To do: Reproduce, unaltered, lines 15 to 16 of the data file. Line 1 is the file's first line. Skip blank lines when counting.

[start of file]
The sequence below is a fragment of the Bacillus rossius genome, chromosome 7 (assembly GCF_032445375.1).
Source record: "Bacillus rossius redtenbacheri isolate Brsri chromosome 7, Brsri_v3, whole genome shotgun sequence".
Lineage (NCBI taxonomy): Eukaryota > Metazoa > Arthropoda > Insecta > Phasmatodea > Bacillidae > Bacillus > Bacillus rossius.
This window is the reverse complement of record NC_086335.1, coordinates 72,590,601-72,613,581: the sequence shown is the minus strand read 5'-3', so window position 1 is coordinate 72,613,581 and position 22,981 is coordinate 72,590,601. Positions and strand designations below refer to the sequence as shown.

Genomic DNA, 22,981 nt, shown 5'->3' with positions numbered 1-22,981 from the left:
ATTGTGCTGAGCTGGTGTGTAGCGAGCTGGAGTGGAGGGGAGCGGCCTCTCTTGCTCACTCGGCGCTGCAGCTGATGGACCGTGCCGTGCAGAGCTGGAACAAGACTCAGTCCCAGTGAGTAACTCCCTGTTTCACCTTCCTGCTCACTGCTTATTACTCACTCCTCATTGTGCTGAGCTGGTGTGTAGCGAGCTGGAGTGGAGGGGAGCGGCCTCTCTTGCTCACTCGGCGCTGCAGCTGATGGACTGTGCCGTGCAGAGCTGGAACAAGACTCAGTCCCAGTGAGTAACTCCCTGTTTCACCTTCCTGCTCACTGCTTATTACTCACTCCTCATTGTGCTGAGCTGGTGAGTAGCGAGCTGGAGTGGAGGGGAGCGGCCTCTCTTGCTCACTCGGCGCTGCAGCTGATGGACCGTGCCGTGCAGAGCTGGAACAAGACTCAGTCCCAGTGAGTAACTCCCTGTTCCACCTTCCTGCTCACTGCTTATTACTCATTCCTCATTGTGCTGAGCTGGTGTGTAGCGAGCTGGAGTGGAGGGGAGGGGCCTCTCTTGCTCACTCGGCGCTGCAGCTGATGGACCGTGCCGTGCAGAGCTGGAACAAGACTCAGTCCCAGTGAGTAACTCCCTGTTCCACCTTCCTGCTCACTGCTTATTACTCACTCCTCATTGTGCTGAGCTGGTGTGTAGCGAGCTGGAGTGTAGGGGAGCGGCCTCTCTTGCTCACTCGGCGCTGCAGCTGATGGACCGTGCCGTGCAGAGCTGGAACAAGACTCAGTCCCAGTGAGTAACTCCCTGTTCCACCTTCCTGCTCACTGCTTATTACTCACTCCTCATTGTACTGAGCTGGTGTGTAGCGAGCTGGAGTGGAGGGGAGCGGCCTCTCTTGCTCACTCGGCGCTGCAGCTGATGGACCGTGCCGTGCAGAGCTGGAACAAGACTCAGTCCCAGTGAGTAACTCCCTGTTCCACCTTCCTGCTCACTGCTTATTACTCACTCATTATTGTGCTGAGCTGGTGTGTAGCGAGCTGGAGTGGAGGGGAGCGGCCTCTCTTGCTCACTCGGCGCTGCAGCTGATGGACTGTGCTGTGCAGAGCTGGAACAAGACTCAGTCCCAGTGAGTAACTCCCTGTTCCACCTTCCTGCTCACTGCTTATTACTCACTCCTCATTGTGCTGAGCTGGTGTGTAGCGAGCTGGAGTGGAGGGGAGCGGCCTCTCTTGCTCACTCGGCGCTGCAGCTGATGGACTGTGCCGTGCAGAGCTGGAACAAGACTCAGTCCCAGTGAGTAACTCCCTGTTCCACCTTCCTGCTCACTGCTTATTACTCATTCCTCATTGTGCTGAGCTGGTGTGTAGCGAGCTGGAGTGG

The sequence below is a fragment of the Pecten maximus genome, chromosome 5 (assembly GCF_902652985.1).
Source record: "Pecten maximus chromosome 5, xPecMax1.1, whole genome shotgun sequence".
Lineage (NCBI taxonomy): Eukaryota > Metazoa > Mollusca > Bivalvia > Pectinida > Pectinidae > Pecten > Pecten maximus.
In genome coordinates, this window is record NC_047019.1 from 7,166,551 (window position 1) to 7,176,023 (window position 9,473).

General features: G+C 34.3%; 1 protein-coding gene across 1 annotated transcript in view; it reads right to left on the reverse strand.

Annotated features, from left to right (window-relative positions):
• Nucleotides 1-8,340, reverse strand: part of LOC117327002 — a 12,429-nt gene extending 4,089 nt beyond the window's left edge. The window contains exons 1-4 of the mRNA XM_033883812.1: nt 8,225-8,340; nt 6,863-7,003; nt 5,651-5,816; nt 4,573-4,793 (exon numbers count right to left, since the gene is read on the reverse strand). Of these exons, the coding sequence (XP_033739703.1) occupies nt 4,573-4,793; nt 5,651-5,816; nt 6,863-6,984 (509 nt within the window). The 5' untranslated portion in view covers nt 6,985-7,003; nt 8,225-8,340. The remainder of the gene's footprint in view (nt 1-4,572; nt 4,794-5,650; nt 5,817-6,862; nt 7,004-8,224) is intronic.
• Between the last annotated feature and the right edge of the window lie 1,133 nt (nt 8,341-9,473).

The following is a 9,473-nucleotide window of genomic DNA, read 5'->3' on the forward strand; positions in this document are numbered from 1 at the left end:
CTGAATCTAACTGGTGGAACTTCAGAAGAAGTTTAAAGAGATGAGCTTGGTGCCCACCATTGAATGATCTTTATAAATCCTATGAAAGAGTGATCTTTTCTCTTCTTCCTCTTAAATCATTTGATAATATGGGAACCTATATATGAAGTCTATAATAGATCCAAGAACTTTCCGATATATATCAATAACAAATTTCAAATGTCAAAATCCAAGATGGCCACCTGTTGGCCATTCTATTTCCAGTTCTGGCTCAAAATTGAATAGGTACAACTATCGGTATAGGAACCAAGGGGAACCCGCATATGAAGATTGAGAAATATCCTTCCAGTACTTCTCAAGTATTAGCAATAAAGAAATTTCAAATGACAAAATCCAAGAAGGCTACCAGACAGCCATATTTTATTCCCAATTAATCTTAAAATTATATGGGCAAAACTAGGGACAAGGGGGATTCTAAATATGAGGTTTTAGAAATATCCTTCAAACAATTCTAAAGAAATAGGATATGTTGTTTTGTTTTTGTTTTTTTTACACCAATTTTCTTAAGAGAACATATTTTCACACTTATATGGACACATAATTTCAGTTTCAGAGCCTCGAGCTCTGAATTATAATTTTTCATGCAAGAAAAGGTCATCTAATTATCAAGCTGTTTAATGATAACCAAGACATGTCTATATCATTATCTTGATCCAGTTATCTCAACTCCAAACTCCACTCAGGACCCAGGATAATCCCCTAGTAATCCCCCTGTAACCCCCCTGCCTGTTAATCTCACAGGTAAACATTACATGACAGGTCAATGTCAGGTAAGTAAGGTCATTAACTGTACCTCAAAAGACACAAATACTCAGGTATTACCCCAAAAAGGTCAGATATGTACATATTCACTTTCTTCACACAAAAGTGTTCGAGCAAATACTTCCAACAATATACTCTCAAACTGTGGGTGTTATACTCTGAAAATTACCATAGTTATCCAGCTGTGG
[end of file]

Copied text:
The following is a 9,473-nucleotide window of genomic DNA, read 5'->3' on the forward strand; positions in this document are numbered from 1 at the left end:
CTGAATCTAACTGGTGGAACTTCAGAAGAAGTTTAAAGAGATGAGCTTGGTGCCCACCATTGAATGATCTTTATAAATCCTATGAAAGAGTGATCTTTTCTCTTCTTCCTCTTAAATCATTTGATAATATGGGAACCTATATATGAAGTCTATAATAGATCCAAGAACTTTCCGATATATATCAATAACAAATTTCAAATGTCAAAATCCAAGATGGCCACCTGTTGGCCATTCTATTTCCAGTTCTGGCTCAAAATTGAATAGGTACAACTATCGGTATAGGAACCAAGGGGAACCCGCATATGAAGATTGAGAAATATCCTTCCAGTACTTCTCAAGTATTAGCAATAAAGAAATTTCAAATGACAAAATCCAAGAAGGCTACCAGACAGCCATATTTTATTCCCAATTAATCTTAAAATTATATGGGCAAAACTAGGGACAAGGGGGATTCTAAATATGAGGTTTTAGAAATATCCTTCAAACAATTCTAAAGAAATAGGATATGTTGTTTTGTTTTTGTTTTTTTTACACCAATTTTCTTAAGAGAACATATTTTCACACTTATATGGACACATAATTTCAGTTTCAGAGCCTCGAGCTCTGAATTATAATTTTTCATGCAAGAAAAGGTCATCTAATTATCAAGCTGTTTAATGATAACCAAGACATGTCTATATCATTATCTTGATCCAGTTATCTCAACTCCAAACTCCACTCAGGACCCAGGATAATCCCCTAGTAATCCCCCTGTAACCCCCCTGCCTGTTAATCTCACAGGTAAACATTACATGACAGGTCAATGTCAGGTAAGTAAGGTCATTAACTGTACCTCAAAAGACACAAATACTCAGGTATTACCCCAAAAAGGTCAGATATGTACATATTCACTTTCTTCACACAAAAGTGTTCGAGCAAATACTTCCAACAATATACTCTCAAACTGTGGGTGTTATACTCTGAAAATTACCATAGTTATCCAGCTGTGG